Two months after schools across the country began to shut down in-person instruction in response to the coronavirus pandemic, almost every state has directed its schools to provide some kind of remote instruction, and asked millions of students to engage in distance learning. But how much instruction are states recommending, and in what form?
Education Week scanned all 50 states’ publicly available continuous learning directives and guidance documents, tracking trends and identifying points of divergence. Though most states had few requirements for how districts should structure remote learning, some common recommendations emerged around instruction and assessment practices.
“Nearly all states that are issuing guidance are focusing on flexibility, given that these times are so odd,” said Joseph Hedger, an associate editor at the National Association of State Boards of Education, who analyzed states’ continuous learning plans in a brief for the organization.
States’ suggested guidance documents are still constantly evolving, as districts request further direction.
Several research teams, including at the Massachusetts Institute of Technology Teaching Systems Lab and at Michigan State’s Institute for Public Policy and Social Research, analyzed states’ plans in March and April. Even in the few weeks that have followed, more states have added policies for grading, promotion, and instruction, and have issued new guidance for teaching special education students and English-language learners.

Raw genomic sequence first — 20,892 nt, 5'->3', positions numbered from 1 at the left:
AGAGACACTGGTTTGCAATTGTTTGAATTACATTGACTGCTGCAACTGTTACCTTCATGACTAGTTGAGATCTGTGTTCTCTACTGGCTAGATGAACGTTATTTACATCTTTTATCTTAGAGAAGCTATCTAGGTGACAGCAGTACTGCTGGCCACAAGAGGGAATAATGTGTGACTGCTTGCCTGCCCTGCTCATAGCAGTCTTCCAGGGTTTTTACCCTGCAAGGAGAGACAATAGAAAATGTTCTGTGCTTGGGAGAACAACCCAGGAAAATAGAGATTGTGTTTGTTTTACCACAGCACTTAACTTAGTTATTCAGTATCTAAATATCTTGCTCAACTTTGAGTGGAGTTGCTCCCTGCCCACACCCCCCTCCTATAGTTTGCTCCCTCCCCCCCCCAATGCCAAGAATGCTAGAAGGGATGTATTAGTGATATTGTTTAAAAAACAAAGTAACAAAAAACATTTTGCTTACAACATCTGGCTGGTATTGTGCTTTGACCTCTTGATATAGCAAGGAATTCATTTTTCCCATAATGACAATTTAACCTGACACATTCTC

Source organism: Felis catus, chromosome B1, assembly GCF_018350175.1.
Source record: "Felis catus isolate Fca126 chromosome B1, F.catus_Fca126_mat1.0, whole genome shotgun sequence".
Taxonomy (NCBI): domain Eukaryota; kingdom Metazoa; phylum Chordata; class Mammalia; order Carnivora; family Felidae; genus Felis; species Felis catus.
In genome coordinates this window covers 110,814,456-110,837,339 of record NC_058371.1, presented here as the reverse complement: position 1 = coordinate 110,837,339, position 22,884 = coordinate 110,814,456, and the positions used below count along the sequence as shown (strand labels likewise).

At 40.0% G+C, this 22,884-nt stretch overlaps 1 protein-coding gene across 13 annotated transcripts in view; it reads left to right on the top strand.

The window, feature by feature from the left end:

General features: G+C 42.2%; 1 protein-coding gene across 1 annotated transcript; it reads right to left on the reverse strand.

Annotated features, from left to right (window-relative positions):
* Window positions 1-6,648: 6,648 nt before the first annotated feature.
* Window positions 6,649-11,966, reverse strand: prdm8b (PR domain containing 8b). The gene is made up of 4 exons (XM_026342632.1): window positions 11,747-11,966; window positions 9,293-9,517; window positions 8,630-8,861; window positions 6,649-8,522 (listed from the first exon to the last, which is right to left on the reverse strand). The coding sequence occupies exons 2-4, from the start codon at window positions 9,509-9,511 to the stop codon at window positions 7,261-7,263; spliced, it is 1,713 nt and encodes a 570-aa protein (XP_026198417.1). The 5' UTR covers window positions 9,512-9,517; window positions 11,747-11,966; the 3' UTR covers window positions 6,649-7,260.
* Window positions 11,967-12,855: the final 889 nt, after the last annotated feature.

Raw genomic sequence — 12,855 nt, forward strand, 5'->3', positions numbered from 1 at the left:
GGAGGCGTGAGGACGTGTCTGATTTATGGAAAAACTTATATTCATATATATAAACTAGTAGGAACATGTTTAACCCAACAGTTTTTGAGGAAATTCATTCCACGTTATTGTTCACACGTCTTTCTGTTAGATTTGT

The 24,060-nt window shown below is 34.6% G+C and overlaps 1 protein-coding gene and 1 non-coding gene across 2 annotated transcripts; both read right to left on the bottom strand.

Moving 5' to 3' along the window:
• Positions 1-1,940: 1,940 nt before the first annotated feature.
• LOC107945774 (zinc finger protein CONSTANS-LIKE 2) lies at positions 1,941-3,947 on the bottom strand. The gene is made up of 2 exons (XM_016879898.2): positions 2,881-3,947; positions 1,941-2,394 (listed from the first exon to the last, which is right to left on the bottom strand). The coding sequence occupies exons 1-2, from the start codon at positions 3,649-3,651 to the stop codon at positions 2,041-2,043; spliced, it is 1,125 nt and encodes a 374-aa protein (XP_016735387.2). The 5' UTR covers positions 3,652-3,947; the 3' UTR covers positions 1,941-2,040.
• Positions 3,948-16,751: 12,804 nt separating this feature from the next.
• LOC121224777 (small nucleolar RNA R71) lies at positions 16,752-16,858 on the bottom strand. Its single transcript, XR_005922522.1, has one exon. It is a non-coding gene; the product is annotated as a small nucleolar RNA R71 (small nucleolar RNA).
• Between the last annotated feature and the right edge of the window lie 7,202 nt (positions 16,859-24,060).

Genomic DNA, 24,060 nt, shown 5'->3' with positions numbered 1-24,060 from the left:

Emphasis on recommendations, not requirements
As the school year draws to a close, it’s still difficult to know how this guidance has shaped how districts have chosen to conduct remote learning.
Only about half of the states require districts to submit their continuous learning plans for review–documents that outline what platforms and resources districts are using, how they’ll serve special populations, how they will monitor engagement or attendance, and how they’ll conduct assessments.
“There are still a number of states where districts are being recommended, but not required, to develop plans. If you think about that with respect to on-the-ground implications, you could have pretty enormous variation,” said Sarah Reckhow, an associate professor of political science at Michigan State University, and one of the authors of the IPPSR report.
In Michigan, for example, many districts didn’t have a continuous learning plan until the governor required it by executive order, on April 2, Reckhow said.
And there’s some evidence that detailed guidance has influenced districts, even when a plan is not required, said Georgia Heyward, a research analyst at the Center on Reinventing Public Education at the University of Washington Bothell.